The Canada Pension Plan enhancements are a strong start but the country needs to do more to help people prepare for retirement, according to a new report from Ryerson University’s National Institute on Ageing.
The paper — authored by Keith Ambachtsheer, director emeritus of the International Centre for Pension Management, and Michael Nicin, executive director of the National Institute on Ageing — highlighted several initiatives Canada is taking to improve retirement security. These include CPP and Quebec Pension Plan enhancements; public sector pension plans offering their pension management infrastructure to assist private sector employers; new pension delivery organizations offering collective, multi-employer retirement savings programs; and the evolution of public sector defined benefit pension plans towards increased sustainability through risk-sharing.
Despite all these developments, the paper noted Canada’s retirement system still faces four main challenges. First, employer-sponsored pension and savings plans still cover too few people — of 19 million working Canadians, more than 12 million aren’t covered by a plan.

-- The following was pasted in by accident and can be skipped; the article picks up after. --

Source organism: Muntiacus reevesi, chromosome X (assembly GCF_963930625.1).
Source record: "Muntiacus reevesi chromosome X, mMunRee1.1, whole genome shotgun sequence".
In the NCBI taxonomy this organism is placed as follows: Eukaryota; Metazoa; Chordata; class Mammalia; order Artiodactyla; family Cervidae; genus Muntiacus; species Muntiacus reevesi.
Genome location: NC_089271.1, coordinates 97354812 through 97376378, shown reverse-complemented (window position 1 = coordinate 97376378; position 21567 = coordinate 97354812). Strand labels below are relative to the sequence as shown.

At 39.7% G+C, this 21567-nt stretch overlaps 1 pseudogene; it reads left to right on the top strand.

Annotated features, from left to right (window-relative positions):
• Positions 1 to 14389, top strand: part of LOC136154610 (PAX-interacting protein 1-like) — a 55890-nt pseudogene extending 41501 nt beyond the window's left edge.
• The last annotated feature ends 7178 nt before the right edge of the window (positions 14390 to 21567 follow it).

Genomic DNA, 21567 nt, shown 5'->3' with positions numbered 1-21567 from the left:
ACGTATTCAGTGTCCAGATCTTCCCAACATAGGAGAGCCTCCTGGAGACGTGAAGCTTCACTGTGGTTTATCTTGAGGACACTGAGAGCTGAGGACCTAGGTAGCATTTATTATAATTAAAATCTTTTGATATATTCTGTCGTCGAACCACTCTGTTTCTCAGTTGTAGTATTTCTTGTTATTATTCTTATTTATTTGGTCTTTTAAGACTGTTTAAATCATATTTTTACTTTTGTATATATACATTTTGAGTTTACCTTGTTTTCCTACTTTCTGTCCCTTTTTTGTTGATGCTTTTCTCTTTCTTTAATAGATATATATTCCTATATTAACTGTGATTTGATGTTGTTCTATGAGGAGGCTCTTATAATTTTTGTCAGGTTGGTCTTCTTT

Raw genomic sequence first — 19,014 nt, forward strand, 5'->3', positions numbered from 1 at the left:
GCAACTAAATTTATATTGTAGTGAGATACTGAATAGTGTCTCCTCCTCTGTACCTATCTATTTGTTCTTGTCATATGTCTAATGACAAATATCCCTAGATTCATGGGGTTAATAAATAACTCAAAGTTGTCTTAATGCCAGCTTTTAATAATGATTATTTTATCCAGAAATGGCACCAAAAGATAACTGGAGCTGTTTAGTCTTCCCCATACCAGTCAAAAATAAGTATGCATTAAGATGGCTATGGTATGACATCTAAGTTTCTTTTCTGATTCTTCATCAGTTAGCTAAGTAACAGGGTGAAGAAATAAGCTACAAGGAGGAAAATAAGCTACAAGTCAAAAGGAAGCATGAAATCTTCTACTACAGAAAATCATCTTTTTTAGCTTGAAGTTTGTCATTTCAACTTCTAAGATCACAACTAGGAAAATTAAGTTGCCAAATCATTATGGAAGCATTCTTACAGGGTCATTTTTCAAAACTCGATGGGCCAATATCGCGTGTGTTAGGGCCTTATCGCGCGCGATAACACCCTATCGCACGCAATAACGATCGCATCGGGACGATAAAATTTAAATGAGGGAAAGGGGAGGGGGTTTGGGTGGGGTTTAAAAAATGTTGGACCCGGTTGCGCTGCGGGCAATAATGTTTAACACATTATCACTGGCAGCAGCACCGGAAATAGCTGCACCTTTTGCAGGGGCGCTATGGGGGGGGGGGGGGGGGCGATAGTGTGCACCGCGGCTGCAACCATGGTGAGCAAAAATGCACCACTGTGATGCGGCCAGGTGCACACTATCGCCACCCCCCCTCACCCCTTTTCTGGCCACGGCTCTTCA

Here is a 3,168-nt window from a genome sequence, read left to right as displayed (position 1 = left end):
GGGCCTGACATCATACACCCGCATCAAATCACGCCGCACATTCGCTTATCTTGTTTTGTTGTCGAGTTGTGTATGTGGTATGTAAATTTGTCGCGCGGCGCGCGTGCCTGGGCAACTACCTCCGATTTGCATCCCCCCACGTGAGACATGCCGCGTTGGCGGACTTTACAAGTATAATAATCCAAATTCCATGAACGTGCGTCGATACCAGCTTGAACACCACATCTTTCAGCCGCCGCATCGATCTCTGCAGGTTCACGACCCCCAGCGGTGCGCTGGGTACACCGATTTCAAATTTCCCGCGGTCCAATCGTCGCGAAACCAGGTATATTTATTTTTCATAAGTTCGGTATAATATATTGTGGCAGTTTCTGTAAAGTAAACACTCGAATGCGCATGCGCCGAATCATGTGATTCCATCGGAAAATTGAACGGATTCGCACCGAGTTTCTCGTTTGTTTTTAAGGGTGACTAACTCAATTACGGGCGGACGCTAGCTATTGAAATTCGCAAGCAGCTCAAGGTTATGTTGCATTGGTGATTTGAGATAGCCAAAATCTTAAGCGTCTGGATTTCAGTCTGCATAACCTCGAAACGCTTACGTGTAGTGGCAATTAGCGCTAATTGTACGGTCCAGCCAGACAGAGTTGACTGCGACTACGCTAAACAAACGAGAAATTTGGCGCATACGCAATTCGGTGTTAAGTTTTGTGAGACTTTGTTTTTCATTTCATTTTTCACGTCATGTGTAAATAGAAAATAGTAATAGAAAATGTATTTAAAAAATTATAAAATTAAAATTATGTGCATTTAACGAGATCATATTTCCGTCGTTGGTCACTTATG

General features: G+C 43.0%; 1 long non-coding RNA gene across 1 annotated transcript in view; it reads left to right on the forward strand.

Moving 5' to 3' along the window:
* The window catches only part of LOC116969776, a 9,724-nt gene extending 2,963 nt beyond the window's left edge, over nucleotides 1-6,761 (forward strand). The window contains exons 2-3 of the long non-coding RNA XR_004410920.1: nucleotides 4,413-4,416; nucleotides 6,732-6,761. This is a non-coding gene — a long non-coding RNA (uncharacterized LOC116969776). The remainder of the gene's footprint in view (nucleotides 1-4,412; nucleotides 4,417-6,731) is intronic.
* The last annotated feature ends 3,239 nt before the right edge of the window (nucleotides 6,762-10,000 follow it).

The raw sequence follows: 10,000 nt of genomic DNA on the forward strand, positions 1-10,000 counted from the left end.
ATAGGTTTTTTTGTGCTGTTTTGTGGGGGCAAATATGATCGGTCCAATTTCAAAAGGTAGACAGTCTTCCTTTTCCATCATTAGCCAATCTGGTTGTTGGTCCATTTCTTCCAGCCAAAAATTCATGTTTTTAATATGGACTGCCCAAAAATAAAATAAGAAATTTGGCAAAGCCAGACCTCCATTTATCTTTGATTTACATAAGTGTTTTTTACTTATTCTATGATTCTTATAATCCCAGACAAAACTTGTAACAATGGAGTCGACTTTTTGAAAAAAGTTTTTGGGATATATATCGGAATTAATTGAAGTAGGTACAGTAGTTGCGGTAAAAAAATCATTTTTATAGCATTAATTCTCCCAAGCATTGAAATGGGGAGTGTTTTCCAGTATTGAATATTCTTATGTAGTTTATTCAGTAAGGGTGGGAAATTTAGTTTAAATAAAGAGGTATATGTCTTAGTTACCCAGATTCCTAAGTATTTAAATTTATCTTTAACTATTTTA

Second, Canadians who are saving independently of an employer plan aren’t necessarily suited to the subsequent investment responsibilities. And those savings typically underperform compared to a workplace savings arrangement. The paper referred to an analysis by the Broadbent Institute, which found the median annual retirement income for families without a workplace pension was $31,400 in 2011, compared to $55,400 for those with a workplace pension. Those numbers included funds from old-age security, the guaranteed income supplement and CPP/QPP.
Third, the paper noted the “material legislative and regulatory barriers” preventing Canadians from protecting themselves against outliving their money: they can’t defer receiving CPP, QPP and OAS above the age 71 ceiling, or through collective, variable longevity risk-pooling arrangements. While the federal government did propose allowing advanced life deferred annuities and variable payment life annuities in its 2019 budget, the paper said ongoing education will be necessary to help Canadians who aren’t in DB plans understand the value of these options.
And finally, the paper suggested that the federal government address Canada’s retirement age “in the context of real demographic challenges facing Canadians in the decades ahead,” and ensure low-income workers aren’t disadvantaged by being encouraged or required to save for retirement only to see their income-tested GIS reduced in their retirement.
“It is becoming increasingly evident that the traditional life course milestones of getting an education, finding meaningful employment with a high certainty of belonging to a workplace pension plan and counting on a well-deserved retirement are fading away,” said Nicin in a press release. “Personal financial uncertainty now prevails for many Canadians.”